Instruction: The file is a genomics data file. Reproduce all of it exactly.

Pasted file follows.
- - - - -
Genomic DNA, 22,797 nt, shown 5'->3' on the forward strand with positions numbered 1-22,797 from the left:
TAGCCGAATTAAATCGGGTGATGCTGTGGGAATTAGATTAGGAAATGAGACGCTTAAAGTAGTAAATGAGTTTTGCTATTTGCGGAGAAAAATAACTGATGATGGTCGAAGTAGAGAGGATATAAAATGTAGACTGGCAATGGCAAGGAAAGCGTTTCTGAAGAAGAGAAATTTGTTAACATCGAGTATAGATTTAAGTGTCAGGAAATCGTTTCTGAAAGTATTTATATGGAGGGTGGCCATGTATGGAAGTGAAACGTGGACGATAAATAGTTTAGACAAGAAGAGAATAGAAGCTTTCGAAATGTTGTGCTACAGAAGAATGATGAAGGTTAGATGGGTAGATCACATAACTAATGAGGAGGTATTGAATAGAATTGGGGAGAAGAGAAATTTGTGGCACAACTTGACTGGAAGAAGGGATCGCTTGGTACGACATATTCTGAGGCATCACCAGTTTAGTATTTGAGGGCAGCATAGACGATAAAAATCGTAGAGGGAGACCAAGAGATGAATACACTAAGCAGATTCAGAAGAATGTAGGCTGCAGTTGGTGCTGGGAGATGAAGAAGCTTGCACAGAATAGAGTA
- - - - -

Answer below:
Genomic DNA, 22,797 nt, shown 5'->3' on the forward strand with positions numbered 1-22,797 from the left:
TAGCCGAATTAAATCGGGTGATGCTGTGGGAATTAGATTAGGAAATGAGACGCTTAAAGTAGTAAATGAGTTTTGCTATTTGCGGAGAAAAATAACTGATGATGGTCGAAGTAGAGAGGATATAAAATGTAGACTGGCAATGGCAAGGAAAGCGTTTCTGAAGAAGAGAAATTTGTTAACATCGAGTATAGATTTAAGTGTCAGGAAATCGTTTCTGAAAGTATTTATATGGAGGGTGGCCATGTATGGAAGTGAAACGTGGACGATAAATAGTTTAGACAAGAAGAGAATAGAAGCTTTCGAAATGTTGTGCTACAGAAGAATGATGAAGGTTAGATGGGTAGATCACATAACTAATGAGGAGGTATTGAATAGAATTGGGGAGAAGAGAAATTTGTGGCACAACTTGACTGGAAGAAGGGATCGCTTGGTACGACATATTCTGAGGCATCACCAGTTTAGTATTTGAGGGCAGCATAGACGATAAAAATCGTAGAGGGAGACCAAGAGATGAATACACTAAGCAGATTCAGAAGAATGTAGGCTGCAGTTGGTGCTGGGAGATGAAGAAGCTTGCACAGAATAGAGTA